Metallics and Interferenze are two types of Aquacolors that shimmer. The same color can come in both types: there is a Metallic Silver (which looks very much like real silver metal) and an Interferenze Silver (which has a more pearlized appearance), for example. Intereferenze makeups have the pigments ground very fine, so they can sheen in more than one color as the light moves across them, such as the beautifully subtle color “Nacre”, which is a pearlized white that has glimmers of pink and gold as the light changes. I use a variety of metallics and interferenze for special projects like full bodypaintings. The ones I use most often in my regular facepainting kit are the Metallic Silver and several Interferenze colors: Gold, Copper, Bronze, BG (Blue Green), Strauss Wine, and 838G Electric Ocean Blue.
In preparation for the class I painted a model (Jessica), with a variety of techniques to show the range of possibilities, then finished the painting in the class to show application methods and let the participants try the products and paint. Photographing a UV painting is hard, and we had limited time to try before vacating the Blacklight room, but I did manage to get a few reasonable shots. I include here shots of the face and the back, in both regular light and under Blacklight — notice how the face looks completely different under the two different lights, but still works both ways. That is the goal. It has to work both ways because at most events the people you paint will be seen under both types of light, and you want there to be an exciting change as the person you paint moves under Blacklight, because that is part of the fun of Blacklight, the surprise effects.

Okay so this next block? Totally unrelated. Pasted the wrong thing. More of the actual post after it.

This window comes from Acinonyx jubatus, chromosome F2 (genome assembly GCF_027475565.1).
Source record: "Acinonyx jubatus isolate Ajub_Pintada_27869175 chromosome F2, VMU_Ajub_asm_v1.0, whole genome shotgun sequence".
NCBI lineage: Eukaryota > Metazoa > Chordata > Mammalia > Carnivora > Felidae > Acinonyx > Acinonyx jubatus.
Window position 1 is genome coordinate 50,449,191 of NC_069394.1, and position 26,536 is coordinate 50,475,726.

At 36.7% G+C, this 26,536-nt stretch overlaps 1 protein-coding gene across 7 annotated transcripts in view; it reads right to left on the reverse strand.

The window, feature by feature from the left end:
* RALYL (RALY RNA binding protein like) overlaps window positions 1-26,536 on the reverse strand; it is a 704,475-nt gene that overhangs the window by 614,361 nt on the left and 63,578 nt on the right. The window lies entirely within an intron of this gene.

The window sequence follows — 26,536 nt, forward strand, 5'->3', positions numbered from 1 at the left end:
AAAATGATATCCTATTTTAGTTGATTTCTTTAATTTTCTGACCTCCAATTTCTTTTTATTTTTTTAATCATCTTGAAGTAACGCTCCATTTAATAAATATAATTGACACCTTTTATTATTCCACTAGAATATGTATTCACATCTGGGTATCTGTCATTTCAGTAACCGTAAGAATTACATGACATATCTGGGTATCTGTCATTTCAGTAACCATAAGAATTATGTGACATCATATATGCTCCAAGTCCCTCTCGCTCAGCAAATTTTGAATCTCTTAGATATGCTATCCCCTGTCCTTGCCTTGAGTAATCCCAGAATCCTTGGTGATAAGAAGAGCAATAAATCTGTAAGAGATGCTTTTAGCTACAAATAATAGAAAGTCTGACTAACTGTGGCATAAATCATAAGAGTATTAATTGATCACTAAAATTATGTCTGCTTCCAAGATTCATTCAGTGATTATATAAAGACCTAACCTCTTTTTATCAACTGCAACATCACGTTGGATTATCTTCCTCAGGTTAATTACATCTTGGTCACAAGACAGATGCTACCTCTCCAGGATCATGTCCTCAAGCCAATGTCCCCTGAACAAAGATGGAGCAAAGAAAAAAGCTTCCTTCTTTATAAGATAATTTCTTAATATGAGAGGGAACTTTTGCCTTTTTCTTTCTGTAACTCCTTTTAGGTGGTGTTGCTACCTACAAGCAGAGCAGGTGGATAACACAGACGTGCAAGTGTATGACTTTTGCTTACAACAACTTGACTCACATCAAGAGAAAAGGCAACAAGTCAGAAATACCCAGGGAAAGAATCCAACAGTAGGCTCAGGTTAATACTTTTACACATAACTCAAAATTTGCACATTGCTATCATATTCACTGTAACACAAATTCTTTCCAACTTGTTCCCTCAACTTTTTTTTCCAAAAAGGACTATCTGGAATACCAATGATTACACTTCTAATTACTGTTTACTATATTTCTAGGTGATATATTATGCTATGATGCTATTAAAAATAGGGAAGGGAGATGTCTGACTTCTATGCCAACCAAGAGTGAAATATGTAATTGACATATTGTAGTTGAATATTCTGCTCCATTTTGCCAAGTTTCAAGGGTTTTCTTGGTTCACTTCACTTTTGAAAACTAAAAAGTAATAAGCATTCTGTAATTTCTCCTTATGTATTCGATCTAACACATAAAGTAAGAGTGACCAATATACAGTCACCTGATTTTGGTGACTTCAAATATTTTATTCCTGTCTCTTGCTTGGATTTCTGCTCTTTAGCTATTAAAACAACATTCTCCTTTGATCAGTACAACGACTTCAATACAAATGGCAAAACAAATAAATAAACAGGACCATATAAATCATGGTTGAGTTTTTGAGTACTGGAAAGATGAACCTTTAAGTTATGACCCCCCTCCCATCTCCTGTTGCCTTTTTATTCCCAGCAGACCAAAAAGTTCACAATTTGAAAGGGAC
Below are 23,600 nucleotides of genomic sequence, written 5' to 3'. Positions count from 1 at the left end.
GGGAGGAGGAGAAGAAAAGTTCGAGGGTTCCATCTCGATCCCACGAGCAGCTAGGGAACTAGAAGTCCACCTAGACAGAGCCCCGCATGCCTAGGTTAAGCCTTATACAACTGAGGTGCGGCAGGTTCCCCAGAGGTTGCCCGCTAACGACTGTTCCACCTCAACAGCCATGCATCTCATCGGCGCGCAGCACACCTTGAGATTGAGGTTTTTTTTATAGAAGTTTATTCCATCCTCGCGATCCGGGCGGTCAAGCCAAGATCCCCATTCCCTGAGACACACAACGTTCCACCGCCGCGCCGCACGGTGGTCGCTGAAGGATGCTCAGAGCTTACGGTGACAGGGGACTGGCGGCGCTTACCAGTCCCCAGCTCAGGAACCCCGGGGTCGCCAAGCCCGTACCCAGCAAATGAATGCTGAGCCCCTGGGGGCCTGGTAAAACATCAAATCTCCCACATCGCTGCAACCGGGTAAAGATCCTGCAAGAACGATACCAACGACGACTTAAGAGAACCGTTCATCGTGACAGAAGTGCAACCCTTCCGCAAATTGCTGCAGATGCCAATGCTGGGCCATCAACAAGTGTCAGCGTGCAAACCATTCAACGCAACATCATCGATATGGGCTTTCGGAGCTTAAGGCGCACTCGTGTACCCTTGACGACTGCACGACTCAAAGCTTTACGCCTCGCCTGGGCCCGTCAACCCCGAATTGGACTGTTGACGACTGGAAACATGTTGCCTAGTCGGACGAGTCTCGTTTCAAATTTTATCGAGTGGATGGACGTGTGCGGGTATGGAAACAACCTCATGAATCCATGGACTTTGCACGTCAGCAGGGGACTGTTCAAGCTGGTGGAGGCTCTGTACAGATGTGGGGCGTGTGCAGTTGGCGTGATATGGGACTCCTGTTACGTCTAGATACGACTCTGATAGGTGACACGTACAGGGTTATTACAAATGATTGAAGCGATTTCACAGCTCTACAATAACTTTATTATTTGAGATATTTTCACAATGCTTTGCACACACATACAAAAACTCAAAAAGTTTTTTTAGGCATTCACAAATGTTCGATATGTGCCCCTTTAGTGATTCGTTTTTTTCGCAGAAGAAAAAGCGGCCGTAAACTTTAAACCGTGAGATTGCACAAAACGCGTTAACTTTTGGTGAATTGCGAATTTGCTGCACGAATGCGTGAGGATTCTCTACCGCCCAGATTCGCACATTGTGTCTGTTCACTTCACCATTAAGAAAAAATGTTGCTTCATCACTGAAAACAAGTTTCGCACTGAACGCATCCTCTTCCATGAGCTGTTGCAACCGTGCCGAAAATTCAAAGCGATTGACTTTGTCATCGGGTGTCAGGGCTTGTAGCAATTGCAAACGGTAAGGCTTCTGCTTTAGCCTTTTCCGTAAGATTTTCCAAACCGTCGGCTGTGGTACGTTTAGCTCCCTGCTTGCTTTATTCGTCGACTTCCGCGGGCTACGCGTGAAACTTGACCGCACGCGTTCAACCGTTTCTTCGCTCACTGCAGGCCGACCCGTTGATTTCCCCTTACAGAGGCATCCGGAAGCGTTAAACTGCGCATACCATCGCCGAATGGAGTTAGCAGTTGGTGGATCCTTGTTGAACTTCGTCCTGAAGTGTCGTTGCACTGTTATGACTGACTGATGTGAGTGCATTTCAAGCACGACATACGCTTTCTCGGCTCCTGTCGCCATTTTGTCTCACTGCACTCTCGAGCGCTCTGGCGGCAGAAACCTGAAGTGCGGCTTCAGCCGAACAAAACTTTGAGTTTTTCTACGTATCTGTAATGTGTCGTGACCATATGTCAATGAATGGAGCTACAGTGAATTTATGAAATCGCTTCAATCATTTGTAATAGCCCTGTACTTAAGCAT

CLASS NOTES: ( click here for a pdf of these notes, plus a list of Kryolan Aquacolors) Dayglo&InterferenzeClass_Hints
Kryolan Dayglo Makeups (also called UV or Blacklight)
• UV makeups are special effect makeups — go all UV only if the gig is all blacklight.
• Most gigs are regular light, so I mostly use UV makeup to add “pop” to regular designs.